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I have the string:

'
<tr id="sdf"></tr>
<td>
  <div>asdf</div>
  asdf
</td>
<tr id="sdfdf">
  <td>
    <div>asdf</div>
    asdf
  </td>
</tr>
<tr id="sdf"></tr>
<tr id="ssdfdf">
  <td>
    <div>asdf</div>
    asdf
  </td>
</tr>
'

and I'd like to save tr tags into an array using RegExp.

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3  
On what? An elephant? A wart? Is this an XHTML question? What is the source data? What do you want to do with the result? Also, parsing XHTML with Regex is almost always wrong. –  Lightness Races in Orbit Feb 23 '11 at 11:06
    
By using a HTML parser... you have to provide a lot more information. –  Felix Kling Feb 23 '11 at 11:06
1  
@Alexander: Do you practise being vague? –  Lightness Races in Orbit Feb 23 '11 at 11:10
2  
Be gentle Tomalak, he doesn't sound like a native English speaker. But Alexader, we need more information. Are you looking for content within the tr tags, are you looking for the entire element with the content? Tell us what exactly you're trying to do. Chances are, someone will tell you a better way to get it done. –  gAMBOOKa Feb 23 '11 at 11:12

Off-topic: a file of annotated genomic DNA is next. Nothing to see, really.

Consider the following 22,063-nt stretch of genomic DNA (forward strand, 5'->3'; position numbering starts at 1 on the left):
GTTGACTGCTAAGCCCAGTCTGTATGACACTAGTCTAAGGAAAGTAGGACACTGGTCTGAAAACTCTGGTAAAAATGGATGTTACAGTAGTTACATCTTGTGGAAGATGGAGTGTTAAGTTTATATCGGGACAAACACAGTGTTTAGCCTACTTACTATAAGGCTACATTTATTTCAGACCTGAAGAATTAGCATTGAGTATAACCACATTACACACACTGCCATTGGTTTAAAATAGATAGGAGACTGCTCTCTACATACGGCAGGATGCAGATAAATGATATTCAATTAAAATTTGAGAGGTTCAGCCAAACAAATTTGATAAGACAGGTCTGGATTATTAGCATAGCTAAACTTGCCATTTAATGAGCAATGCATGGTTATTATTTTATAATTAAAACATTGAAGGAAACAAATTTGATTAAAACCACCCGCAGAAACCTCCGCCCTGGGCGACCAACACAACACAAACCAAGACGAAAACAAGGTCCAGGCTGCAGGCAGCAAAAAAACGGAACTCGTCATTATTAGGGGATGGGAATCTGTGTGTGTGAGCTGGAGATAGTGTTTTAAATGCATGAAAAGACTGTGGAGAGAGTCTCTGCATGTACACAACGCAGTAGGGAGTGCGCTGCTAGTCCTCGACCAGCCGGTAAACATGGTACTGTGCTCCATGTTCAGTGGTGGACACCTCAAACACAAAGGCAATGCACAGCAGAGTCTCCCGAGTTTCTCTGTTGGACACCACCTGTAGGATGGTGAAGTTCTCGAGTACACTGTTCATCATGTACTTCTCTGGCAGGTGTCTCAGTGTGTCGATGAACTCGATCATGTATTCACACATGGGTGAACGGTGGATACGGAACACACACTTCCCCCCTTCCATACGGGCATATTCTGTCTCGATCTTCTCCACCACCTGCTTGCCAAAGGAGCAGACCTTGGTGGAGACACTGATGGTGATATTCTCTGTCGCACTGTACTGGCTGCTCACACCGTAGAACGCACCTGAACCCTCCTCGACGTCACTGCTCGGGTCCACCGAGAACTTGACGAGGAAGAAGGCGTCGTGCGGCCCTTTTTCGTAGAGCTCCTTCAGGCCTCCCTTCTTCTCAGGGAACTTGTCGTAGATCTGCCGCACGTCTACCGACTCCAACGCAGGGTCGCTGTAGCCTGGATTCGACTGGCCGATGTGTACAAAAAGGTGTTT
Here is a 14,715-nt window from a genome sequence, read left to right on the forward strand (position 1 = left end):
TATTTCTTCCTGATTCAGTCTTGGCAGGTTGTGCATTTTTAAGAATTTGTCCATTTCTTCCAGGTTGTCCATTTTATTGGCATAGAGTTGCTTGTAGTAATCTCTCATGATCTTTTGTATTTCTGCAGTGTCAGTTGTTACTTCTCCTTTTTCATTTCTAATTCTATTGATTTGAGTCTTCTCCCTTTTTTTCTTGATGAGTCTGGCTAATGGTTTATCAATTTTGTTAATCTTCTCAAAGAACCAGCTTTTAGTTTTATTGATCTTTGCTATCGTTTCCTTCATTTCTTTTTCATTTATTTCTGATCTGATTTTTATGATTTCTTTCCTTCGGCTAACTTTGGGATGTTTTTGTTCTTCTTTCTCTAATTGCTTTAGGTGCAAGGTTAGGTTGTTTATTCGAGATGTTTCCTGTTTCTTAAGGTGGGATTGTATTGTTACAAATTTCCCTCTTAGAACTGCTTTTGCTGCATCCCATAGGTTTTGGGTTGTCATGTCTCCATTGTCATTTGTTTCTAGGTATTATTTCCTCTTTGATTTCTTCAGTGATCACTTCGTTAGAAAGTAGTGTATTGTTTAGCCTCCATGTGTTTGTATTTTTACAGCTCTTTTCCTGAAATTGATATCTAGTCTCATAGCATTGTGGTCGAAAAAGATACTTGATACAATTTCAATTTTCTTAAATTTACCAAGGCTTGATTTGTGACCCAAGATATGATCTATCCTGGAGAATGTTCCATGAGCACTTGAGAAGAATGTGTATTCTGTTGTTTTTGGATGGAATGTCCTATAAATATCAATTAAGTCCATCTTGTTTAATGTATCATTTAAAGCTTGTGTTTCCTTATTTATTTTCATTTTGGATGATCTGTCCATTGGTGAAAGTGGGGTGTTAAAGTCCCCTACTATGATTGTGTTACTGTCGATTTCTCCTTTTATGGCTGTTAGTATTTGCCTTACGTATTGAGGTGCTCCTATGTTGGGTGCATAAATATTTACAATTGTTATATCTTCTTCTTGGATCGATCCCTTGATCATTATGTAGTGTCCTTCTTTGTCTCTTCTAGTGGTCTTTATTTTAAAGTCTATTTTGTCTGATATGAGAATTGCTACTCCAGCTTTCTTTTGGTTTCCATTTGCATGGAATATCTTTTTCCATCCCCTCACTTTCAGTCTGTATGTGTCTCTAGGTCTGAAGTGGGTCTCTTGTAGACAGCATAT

1  
When I use "<tr.+</tr>" it return me incorrect answer. It does not take into account that tr tag cannot contain another tr tags. –  Alexander Feb 23 '11 at 11:13

1 Answer 1

up vote 2 down vote accepted

As long as <tr> tags are never nested, you could try this:

result = subject.match(/<tr[\s\S]*?<\/tr>/g);

This gets you an array of all <tr> tags and their contents.

[\s\S] is the JavaScript way of saying "any character, including newlines", and *? asks for zero or more repetitions of that, trying to use as few as possible to avoid matching across multiple tags at once.

This blows up as soon as <tr> tags are nested, though, which is one of the reasons why regexes are not the best tool for parsing markup languages (to put it mildly). You will get more reliable results by parsing the DOM.

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